It's another move in the right direction, too. There's some neat world building going on in Xenoblade Chronicles X, delivered with an anime patina that's thickened since last time out as all the wide-eyed soldiers that fight by your side suggest, but it's always on the periphery of the discovery all of that scenery enables. Discovery is used as a mechanic, beyond the Battle Points that roll in upon stumbling upon each new locale; as a pioneer of these strange lands, you're charting the territory beyond the hub city of New Los Angeles, laying down markers and pods as you slowly colour in the vast map. There's an element of Ubisoft's open worlds in how you slowly make an imprint on the map, but don't let that scare you off.
Like Xenoblade Chronicles before it, there's real a spirit of generosity in X; all that space means nothing without meaningful ways to fill it, and the systems that power this RPG are as rich and varied as the flora and fauna of Mira. Two dozen hours in and I still feel totally lost amongst them, so broad and deep do they run - there's Affinity to worry about as you temporarily recruit new members to your party, supplying the weapons companies with resources so they can keep the shops on New Los Angeles' Armoury Street stocked up or piecing together the parts of a particular piece of armour. It's bewildering, but it's threaded together with the same sense of discovery that runs throughout Xenoblade Chronicles X.
Combat is, once again, MMO-esque, a blend of real-time action and strategy as you manage various timers, juggling countdowns to keep you and your team buffed and primed to topple enemies. There's a clockwork element to it all that is, depending on which side the coin drops for you, monotonous or gently rhythmic. Personally I find getting lost in the clicks, whirls and purple dervishes of a well-honed party to be the perfect accompaniment to the laid-back exploration, and there's satisfaction to be had in tinkering with each party member, their skills and their arts, to engineer the most efficient team.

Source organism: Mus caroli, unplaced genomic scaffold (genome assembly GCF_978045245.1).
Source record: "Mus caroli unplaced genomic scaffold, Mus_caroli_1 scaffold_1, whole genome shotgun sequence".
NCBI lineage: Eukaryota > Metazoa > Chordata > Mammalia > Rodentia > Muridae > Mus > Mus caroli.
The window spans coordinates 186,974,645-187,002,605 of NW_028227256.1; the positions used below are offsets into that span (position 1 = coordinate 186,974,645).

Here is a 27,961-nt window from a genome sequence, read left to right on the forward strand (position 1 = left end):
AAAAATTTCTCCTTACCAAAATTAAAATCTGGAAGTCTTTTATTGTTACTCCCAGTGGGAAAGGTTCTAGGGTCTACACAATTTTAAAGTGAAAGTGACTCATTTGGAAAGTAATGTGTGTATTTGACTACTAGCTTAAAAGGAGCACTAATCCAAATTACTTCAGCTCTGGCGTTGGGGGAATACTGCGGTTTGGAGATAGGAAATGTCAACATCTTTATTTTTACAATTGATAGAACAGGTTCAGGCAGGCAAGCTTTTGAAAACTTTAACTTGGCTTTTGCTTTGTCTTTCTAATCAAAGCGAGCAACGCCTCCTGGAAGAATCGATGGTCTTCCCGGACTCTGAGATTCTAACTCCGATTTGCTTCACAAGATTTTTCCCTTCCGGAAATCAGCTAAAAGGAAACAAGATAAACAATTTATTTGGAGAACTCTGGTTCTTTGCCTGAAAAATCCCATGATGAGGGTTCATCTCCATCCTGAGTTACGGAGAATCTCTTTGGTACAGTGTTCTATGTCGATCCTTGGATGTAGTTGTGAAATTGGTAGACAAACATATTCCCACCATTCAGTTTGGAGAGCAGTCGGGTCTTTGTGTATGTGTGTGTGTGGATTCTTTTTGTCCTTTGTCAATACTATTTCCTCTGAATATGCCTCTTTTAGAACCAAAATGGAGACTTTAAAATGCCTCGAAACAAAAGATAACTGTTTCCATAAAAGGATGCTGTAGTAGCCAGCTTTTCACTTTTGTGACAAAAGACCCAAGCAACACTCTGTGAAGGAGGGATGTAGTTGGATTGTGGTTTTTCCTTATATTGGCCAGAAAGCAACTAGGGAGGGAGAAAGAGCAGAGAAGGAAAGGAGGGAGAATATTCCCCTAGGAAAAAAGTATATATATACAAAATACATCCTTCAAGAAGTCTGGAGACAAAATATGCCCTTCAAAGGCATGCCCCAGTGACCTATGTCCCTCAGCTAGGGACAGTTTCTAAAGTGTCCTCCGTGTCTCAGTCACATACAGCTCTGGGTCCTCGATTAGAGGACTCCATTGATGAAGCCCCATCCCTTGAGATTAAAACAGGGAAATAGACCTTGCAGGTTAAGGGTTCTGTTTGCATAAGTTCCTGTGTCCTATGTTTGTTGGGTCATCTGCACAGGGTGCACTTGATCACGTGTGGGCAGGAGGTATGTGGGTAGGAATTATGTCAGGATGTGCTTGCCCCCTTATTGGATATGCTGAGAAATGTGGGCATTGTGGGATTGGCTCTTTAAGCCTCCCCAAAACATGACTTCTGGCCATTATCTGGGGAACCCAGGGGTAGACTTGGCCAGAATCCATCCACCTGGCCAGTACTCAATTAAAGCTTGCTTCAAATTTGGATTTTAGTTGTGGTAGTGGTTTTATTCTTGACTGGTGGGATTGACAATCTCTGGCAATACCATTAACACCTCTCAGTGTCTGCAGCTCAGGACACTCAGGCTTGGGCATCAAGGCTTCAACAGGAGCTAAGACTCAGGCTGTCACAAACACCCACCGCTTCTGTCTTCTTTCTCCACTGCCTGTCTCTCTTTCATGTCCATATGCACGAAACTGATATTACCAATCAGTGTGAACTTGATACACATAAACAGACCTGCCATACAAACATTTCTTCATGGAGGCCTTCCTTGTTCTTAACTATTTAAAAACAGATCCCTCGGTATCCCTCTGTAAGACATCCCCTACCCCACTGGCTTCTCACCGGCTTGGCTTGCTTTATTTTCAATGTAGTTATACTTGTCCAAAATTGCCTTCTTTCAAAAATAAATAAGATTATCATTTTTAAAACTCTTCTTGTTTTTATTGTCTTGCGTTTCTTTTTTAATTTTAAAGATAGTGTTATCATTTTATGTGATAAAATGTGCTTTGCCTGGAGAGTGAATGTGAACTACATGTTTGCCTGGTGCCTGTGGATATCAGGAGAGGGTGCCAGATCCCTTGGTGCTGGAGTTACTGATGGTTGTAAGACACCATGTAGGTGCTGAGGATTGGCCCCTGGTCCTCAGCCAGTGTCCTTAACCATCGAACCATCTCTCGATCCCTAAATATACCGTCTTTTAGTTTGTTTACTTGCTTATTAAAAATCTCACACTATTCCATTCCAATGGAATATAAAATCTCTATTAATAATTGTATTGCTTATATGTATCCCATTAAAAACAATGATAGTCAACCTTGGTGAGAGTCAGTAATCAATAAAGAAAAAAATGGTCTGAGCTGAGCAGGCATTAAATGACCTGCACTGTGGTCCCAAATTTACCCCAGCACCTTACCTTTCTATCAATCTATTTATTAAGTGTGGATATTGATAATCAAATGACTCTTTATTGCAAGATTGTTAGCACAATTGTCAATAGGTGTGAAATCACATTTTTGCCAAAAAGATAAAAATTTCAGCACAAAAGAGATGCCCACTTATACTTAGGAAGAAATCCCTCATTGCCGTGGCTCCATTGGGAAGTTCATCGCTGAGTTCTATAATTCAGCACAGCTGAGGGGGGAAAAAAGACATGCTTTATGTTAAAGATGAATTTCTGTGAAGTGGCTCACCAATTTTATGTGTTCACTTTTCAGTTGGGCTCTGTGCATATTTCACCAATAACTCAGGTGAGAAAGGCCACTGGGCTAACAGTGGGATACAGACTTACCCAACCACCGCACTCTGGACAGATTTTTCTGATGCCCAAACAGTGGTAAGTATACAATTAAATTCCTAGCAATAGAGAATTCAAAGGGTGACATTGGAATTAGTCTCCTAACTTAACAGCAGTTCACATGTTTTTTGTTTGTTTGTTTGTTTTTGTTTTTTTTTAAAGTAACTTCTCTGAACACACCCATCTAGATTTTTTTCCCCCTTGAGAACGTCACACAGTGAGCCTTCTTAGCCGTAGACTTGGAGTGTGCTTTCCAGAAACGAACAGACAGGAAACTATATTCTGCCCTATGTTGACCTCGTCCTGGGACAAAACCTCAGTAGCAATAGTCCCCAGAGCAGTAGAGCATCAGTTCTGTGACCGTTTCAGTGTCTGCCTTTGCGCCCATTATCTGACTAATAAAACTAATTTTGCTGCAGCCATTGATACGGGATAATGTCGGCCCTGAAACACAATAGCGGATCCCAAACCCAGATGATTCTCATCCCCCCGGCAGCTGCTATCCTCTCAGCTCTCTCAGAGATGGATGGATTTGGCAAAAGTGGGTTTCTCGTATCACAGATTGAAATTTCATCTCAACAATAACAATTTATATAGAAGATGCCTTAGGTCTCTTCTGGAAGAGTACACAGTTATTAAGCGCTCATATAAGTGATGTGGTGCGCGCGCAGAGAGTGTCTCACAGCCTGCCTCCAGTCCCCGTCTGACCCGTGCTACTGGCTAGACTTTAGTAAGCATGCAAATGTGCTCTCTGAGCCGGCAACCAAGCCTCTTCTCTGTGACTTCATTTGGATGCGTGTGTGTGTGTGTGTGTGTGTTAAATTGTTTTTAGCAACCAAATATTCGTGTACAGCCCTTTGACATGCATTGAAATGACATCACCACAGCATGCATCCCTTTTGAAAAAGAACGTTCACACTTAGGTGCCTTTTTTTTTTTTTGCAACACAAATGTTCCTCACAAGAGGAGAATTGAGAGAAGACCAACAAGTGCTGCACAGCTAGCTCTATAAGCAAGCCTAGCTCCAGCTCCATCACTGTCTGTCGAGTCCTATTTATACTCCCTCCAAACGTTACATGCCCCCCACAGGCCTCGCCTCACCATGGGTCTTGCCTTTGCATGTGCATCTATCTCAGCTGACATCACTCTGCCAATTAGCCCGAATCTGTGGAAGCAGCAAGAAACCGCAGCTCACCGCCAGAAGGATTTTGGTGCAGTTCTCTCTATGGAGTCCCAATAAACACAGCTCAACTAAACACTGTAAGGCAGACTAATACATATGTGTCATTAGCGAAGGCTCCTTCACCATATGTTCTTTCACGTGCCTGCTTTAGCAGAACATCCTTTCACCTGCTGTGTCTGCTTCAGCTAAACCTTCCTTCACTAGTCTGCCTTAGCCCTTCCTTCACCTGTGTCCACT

Xenoblade Chronicles X's laid-back pace won't be to the taste of many, and the way it gates its story missions behind unrelated, often abstract requirements could justifiably prove a source of frustration. I've sunk into its spell, though, and I've barely started: there are two more continents to fully discover, as well as an online side yet to fully flourish that's cast in the image of Monster Hunter as squads of four tackle unique quests. And I've only just begun decorating my own personal barracks, as you're able to do Animal Crossing-style, by painting its steel walls a shocking pink.
There's all that to come, though, among other surprises shimmering on the horizon. Right now, with its combination of exploration, sparky sci-fi fantasy and deep pool of systems, I feel like I'm caught somewhere in the beautiful crossroads between Final Fantasy 12 and Phantasy Star Online, and I really couldn't be any happier.